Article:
Planning and Uncertainty About Finance

Benjamin Franklin once wrote, “Tis impossible to be sure of any thing but Death and Taxes.” But even death and taxes are uncertain enough to present significant financial planning challenges.

Unfortunately, it is quite easy to conclude that financial planning is a waste of time because no one can know the future. But we do know that we’ll need to set something aside for the future, we won’t earn wages out entire life, and prices will probably continue to inflate. The only other crucial assumption we need to make in financial planning is that every other assumption we make is wrong.

Let’s face it, managing our finances and making important money decisions involve making a lot assumptions:

  • How much will I save? Spend?
  • How much money will I be making? For how long?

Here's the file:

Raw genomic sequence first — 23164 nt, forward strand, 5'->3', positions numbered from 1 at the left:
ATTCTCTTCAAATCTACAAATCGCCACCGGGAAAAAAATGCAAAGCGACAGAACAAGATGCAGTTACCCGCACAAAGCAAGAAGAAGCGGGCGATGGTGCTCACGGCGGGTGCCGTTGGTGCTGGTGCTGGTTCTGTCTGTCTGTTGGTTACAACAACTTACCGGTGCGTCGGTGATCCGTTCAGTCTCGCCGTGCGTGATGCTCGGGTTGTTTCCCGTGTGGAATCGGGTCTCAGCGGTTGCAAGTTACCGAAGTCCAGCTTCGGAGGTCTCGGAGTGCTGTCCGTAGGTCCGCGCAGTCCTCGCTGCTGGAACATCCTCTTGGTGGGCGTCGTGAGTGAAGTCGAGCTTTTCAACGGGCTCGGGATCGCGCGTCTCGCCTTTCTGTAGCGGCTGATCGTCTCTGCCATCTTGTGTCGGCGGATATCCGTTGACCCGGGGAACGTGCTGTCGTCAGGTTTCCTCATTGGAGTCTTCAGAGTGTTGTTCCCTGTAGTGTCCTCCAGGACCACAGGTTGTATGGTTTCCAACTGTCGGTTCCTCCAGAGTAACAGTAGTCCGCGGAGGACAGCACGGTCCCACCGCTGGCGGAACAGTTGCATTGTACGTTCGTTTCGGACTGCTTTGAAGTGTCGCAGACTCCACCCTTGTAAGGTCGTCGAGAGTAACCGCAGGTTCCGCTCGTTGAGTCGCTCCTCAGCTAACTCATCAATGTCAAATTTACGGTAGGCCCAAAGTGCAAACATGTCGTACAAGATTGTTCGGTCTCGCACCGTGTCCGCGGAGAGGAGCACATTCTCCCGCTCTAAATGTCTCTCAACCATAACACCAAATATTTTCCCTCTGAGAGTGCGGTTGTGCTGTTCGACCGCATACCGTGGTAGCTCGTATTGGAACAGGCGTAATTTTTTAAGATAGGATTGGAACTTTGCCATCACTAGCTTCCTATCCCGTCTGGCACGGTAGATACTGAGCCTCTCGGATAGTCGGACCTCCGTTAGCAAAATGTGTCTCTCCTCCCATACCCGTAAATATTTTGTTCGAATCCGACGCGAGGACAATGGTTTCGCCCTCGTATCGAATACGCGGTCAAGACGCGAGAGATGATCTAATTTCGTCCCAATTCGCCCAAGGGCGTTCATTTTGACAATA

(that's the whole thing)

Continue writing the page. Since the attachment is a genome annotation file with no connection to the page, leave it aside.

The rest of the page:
• How much will I need for emergencies?
  • Should I buy or rent?
  • What if I need to move for work?
  • How much should I invest? Keep in cash?
  • How much money will I need to retire?
  • Inflation?
  • When will I retire? Will that be in a bull or bear market?
  • How much risk should I take?
  • What will the markets return?
  • How much insurance do I need?
  • How much will healthcare cost?
  • What will my future tax liability be?
  • How long will I live?

Just about everything about financial planning is uncertain, but some of these uncertainties become less uncertain overtime. As we get closer to future events, often the very same events that we’re planning for, the range of possibilities becomes narrower because we will have more information available. And at some point, we will have our certain answer, but by that point, is is usually too late to have done anything different before we knowing better.